Reference:: Sikh Philosophy Network http://www.sikhphilosophy.net/showthread.php?t=1166

1.4 Nature and nurture:

The development and the capabilities of the brain are the result of two factors

(a) Nature: This is what we receive from our parents through their genes. It expresses itself in our mental capabilities and tendencies. However some of the tendencies do not find expression in the absence of the needed environment, in other words, these tendencies can be controlled and even inhibited. For example: if an individual has inherited a gene from its parents, which has the potential to make her or him, addicted to alcohol and if this individual is born in the family which does not drink alcoholic beverages and this individual does not imbibe such drinks then this gene with not find expression. This way the environment can inhibit some of the tendencies that the child inherits from its parents.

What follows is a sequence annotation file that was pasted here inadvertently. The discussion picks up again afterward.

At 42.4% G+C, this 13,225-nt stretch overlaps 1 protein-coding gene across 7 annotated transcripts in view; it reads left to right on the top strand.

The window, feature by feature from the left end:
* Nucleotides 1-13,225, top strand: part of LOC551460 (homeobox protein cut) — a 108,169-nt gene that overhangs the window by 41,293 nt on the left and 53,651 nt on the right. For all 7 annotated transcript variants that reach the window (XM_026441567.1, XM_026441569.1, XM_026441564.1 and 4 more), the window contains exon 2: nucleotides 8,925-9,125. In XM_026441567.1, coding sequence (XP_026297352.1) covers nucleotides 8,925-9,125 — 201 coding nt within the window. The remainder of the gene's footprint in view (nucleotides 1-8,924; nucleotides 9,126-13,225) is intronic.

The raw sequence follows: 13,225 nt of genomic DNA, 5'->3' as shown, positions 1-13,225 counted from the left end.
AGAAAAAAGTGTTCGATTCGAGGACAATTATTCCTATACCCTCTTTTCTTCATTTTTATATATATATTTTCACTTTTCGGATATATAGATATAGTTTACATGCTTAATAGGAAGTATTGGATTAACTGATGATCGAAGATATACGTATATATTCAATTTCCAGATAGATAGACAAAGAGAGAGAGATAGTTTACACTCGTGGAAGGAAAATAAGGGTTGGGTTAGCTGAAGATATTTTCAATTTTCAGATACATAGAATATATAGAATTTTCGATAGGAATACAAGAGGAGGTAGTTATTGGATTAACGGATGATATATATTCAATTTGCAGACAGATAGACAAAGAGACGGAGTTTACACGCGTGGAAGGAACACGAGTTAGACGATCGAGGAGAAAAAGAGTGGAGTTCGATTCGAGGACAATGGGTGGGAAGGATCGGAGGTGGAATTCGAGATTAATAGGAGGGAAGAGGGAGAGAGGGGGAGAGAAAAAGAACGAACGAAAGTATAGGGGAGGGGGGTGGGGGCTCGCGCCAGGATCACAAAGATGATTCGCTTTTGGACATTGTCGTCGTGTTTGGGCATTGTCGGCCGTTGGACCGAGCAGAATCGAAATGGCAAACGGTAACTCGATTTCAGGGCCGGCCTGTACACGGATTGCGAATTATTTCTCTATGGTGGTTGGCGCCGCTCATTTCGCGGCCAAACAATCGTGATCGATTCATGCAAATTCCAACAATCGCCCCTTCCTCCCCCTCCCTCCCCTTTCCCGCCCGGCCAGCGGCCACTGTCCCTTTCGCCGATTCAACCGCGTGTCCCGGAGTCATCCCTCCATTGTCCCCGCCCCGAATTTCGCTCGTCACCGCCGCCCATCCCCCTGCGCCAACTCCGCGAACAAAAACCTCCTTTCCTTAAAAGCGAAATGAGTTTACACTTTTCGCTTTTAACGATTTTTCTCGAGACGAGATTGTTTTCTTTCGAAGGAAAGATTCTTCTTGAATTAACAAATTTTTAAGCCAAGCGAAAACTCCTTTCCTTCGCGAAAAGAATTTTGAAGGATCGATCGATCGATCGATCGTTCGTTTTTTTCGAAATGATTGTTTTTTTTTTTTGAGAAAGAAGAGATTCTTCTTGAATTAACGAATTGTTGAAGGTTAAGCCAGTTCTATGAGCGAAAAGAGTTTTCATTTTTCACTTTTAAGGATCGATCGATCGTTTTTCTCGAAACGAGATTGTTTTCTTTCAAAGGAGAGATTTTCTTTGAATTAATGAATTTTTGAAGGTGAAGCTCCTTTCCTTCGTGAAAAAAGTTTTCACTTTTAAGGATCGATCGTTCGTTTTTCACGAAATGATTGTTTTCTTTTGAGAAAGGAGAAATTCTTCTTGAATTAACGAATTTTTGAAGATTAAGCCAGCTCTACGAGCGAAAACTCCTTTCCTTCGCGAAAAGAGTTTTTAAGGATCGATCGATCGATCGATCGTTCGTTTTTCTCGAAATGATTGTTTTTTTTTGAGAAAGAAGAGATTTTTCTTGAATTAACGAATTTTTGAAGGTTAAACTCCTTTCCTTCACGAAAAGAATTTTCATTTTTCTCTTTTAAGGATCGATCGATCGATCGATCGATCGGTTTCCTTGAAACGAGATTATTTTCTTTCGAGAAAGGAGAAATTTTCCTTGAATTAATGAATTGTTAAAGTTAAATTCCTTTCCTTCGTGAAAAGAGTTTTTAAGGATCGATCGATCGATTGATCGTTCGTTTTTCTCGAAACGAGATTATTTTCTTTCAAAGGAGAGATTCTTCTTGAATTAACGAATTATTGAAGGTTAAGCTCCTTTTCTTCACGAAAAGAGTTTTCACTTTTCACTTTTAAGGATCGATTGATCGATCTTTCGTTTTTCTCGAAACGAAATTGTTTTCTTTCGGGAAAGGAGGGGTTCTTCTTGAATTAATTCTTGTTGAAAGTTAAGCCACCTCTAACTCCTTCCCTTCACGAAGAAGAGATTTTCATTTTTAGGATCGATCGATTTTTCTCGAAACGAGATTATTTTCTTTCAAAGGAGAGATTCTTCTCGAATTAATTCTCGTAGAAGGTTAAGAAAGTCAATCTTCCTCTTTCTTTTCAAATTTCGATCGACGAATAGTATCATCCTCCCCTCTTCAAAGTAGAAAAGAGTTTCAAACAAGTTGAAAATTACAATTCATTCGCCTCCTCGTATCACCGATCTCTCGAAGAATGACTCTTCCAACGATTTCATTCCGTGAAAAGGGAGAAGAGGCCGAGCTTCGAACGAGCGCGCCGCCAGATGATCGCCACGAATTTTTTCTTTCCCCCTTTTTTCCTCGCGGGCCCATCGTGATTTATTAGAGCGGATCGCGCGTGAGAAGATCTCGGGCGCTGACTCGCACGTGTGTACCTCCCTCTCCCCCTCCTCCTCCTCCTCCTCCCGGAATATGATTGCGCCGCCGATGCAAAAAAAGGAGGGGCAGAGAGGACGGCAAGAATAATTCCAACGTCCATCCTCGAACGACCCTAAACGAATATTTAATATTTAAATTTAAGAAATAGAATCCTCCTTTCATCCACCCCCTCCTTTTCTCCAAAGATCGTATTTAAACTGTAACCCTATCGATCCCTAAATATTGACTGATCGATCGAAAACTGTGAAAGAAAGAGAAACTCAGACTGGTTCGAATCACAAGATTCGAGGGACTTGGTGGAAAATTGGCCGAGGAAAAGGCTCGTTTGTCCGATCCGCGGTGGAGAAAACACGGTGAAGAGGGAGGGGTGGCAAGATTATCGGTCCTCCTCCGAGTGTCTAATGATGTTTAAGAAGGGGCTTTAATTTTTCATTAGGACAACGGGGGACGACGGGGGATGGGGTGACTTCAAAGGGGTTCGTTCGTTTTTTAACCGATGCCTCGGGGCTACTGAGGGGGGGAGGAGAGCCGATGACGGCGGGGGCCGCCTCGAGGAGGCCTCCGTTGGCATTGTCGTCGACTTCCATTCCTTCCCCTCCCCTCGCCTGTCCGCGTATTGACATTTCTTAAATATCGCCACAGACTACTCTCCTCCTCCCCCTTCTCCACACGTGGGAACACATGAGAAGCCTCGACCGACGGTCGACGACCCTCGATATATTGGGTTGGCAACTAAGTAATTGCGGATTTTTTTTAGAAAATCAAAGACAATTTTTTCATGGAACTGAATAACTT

(b) Nurture: this is the learning and exposure, which we give to the child, both knowingly and unknowingly. By properly designing the child’s exposure, the parents and the family can help the child’s brain to get formatted in a way that give the child the potential for excellence in the fields which are natural to the child. Nurture can give the child the abilities it needs for vertical thinking, horizontal thinking, parallel thinking, individual and team working, creativity, ability to be focused and maintain concentration for long duration, becoming a self learner and to acquire very high intelligence quotient i.e. IQ and high emotional quotient i.e. EQ to mention few of them.

1.5 The peer group: